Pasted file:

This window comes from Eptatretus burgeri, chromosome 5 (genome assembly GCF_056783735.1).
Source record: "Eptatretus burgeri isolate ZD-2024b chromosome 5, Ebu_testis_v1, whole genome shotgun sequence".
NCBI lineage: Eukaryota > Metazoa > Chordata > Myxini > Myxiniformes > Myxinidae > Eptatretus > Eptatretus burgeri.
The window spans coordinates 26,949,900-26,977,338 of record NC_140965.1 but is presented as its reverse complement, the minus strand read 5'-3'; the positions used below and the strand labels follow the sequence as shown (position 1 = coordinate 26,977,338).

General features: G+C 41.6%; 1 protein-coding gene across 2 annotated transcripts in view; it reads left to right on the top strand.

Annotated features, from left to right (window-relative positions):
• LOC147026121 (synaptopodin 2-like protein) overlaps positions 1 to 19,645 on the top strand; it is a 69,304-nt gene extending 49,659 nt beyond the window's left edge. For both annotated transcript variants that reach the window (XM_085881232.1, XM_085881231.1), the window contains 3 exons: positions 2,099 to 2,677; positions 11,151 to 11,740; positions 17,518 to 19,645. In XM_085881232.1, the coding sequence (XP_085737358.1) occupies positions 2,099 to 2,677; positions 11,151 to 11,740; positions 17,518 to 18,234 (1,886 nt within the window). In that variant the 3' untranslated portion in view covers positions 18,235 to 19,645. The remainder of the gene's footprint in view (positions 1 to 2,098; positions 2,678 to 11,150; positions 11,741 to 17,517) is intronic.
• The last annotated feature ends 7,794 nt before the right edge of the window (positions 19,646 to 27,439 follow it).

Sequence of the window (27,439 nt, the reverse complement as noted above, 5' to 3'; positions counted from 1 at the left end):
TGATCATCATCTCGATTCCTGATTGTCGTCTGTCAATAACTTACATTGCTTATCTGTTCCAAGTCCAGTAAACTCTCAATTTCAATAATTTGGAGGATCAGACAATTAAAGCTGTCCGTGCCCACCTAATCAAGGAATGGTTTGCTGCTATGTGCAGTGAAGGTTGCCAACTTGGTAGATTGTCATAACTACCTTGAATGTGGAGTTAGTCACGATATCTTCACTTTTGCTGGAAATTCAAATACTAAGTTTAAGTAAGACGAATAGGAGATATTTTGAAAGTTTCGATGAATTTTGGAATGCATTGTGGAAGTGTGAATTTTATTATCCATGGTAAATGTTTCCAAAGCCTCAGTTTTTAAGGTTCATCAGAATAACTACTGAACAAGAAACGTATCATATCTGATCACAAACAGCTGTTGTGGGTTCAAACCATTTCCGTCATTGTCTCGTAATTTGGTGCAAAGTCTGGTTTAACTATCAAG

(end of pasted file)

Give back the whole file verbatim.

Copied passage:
This window comes from Eptatretus burgeri, chromosome 5 (genome assembly GCF_056783735.1).
Source record: "Eptatretus burgeri isolate ZD-2024b chromosome 5, Ebu_testis_v1, whole genome shotgun sequence".
NCBI lineage: Eukaryota > Metazoa > Chordata > Myxini > Myxiniformes > Myxinidae > Eptatretus > Eptatretus burgeri.
The window spans coordinates 26,949,900-26,977,338 of record NC_140965.1 but is presented as its reverse complement, the minus strand read 5'-3'; the positions used below and the strand labels follow the sequence as shown (position 1 = coordinate 26,977,338).

General features: G+C 41.6%; 1 protein-coding gene across 2 annotated transcripts in view; it reads left to right on the top strand.

Annotated features, from left to right (window-relative positions):
• LOC147026121 (synaptopodin 2-like protein) overlaps positions 1 to 19,645 on the top strand; it is a 69,304-nt gene extending 49,659 nt beyond the window's left edge. For both annotated transcript variants that reach the window (XM_085881232.1, XM_085881231.1), the window contains 3 exons: positions 2,099 to 2,677; positions 11,151 to 11,740; positions 17,518 to 19,645. In XM_085881232.1, the coding sequence (XP_085737358.1) occupies positions 2,099 to 2,677; positions 11,151 to 11,740; positions 17,518 to 18,234 (1,886 nt within the window). In that variant the 3' untranslated portion in view covers positions 18,235 to 19,645. The remainder of the gene's footprint in view (positions 1 to 2,098; positions 2,678 to 11,150; positions 11,741 to 17,517) is intronic.
• The last annotated feature ends 7,794 nt before the right edge of the window (positions 19,646 to 27,439 follow it).

Sequence of the window (27,439 nt, the reverse complement as noted above, 5' to 3'; positions counted from 1 at the left end):
TGATCATCATCTCGATTCCTGATTGTCGTCTGTCAATAACTTACATTGCTTATCTGTTCCAAGTCCAGTAAACTCTCAATTTCAATAATTTGGAGGATCAGACAATTAAAGCTGTCCGTGCCCACCTAATCAAGGAATGGTTTGCTGCTATGTGCAGTGAAGGTTGCCAACTTGGTAGATTGTCATAACTACCTTGAATGTGGAGTTAGTCACGATATCTTCACTTTTGCTGGAAATTCAAATACTAAGTTTAAGTAAGACGAATAGGAGATATTTTGAAAGTTTCGATGAATTTTGGAATGCATTGTGGAAGTGTGAATTTTATTATCCATGGTAAATGTTTCCAAAGCCTCAGTTTTTAAGGTTCATCAGAATAACTACTGAACAAGAAACGTATCATATCTGATCACAAACAGCTGTTGTGGGTTCAAACCATTTCCGTCATTGTCTCGTAATTTGGTGCAAAGTCTGGTTTAACTATCAAG